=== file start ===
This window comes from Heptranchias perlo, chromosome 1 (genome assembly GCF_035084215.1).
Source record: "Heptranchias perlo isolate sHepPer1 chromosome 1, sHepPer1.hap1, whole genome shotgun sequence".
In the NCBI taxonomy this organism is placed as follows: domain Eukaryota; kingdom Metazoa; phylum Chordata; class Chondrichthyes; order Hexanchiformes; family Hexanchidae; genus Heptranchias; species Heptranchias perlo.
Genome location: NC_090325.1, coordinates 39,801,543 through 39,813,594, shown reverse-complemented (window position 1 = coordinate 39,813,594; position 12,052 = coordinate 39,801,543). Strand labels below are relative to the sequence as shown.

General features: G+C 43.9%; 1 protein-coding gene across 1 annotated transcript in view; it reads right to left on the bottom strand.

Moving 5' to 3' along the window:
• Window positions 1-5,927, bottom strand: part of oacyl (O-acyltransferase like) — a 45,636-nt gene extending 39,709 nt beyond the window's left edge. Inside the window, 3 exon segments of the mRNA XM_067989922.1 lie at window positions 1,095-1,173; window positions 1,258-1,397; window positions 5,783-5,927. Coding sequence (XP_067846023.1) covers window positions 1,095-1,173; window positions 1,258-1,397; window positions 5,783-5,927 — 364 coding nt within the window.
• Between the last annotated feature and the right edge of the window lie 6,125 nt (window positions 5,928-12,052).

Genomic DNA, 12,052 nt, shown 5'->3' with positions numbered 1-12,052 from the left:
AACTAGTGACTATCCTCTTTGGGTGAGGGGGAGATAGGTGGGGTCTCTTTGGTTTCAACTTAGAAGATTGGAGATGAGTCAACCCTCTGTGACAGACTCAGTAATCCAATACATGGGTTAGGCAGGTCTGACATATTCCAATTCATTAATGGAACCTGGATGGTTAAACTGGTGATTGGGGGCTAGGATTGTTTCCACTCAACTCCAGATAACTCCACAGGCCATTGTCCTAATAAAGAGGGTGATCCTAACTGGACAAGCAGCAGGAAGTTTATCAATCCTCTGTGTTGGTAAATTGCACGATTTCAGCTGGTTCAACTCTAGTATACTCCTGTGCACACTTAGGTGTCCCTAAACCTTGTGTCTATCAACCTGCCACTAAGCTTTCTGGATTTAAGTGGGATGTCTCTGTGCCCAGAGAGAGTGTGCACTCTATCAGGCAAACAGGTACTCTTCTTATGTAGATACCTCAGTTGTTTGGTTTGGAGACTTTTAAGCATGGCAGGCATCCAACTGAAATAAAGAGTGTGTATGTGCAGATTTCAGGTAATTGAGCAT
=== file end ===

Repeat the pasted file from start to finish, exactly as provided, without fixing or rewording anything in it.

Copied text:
This window comes from Heptranchias perlo, chromosome 1 (genome assembly GCF_035084215.1).
Source record: "Heptranchias perlo isolate sHepPer1 chromosome 1, sHepPer1.hap1, whole genome shotgun sequence".
In the NCBI taxonomy this organism is placed as follows: domain Eukaryota; kingdom Metazoa; phylum Chordata; class Chondrichthyes; order Hexanchiformes; family Hexanchidae; genus Heptranchias; species Heptranchias perlo.
Genome location: NC_090325.1, coordinates 39,801,543 through 39,813,594, shown reverse-complemented (window position 1 = coordinate 39,813,594; position 12,052 = coordinate 39,801,543). Strand labels below are relative to the sequence as shown.

General features: G+C 43.9%; 1 protein-coding gene across 1 annotated transcript in view; it reads right to left on the bottom strand.

Moving 5' to 3' along the window:
• Window positions 1-5,927, bottom strand: part of oacyl (O-acyltransferase like) — a 45,636-nt gene extending 39,709 nt beyond the window's left edge. Inside the window, 3 exon segments of the mRNA XM_067989922.1 lie at window positions 1,095-1,173; window positions 1,258-1,397; window positions 5,783-5,927. Coding sequence (XP_067846023.1) covers window positions 1,095-1,173; window positions 1,258-1,397; window positions 5,783-5,927 — 364 coding nt within the window.
• Between the last annotated feature and the right edge of the window lie 6,125 nt (window positions 5,928-12,052).

Genomic DNA, 12,052 nt, shown 5'->3' with positions numbered 1-12,052 from the left:
AACTAGTGACTATCCTCTTTGGGTGAGGGGGAGATAGGTGGGGTCTCTTTGGTTTCAACTTAGAAGATTGGAGATGAGTCAACCCTCTGTGACAGACTCAGTAATCCAATACATGGGTTAGGCAGGTCTGACATATTCCAATTCATTAATGGAACCTGGATGGTTAAACTGGTGATTGGGGGCTAGGATTGTTTCCACTCAACTCCAGATAACTCCACAGGCCATTGTCCTAATAAAGAGGGTGATCCTAACTGGACAAGCAGCAGGAAGTTTATCAATCCTCTGTGTTGGTAAATTGCACGATTTCAGCTGGTTCAACTCTAGTATACTCCTGTGCACACTTAGGTGTCCCTAAACCTTGTGTCTATCAACCTGCCACTAAGCTTTCTGGATTTAAGTGGGATGTCTCTGTGCCCAGAGAGAGTGTGCACTCTATCAGGCAAACAGGTACTCTTCTTATGTAGATACCTCAGTTGTTTGGTTTGGAGACTTTTAAGCATGGCAGGCATCCAACTGAAATAAAGAGTGTGTATGTGCAGATTTCAGGTAATTGAGCAT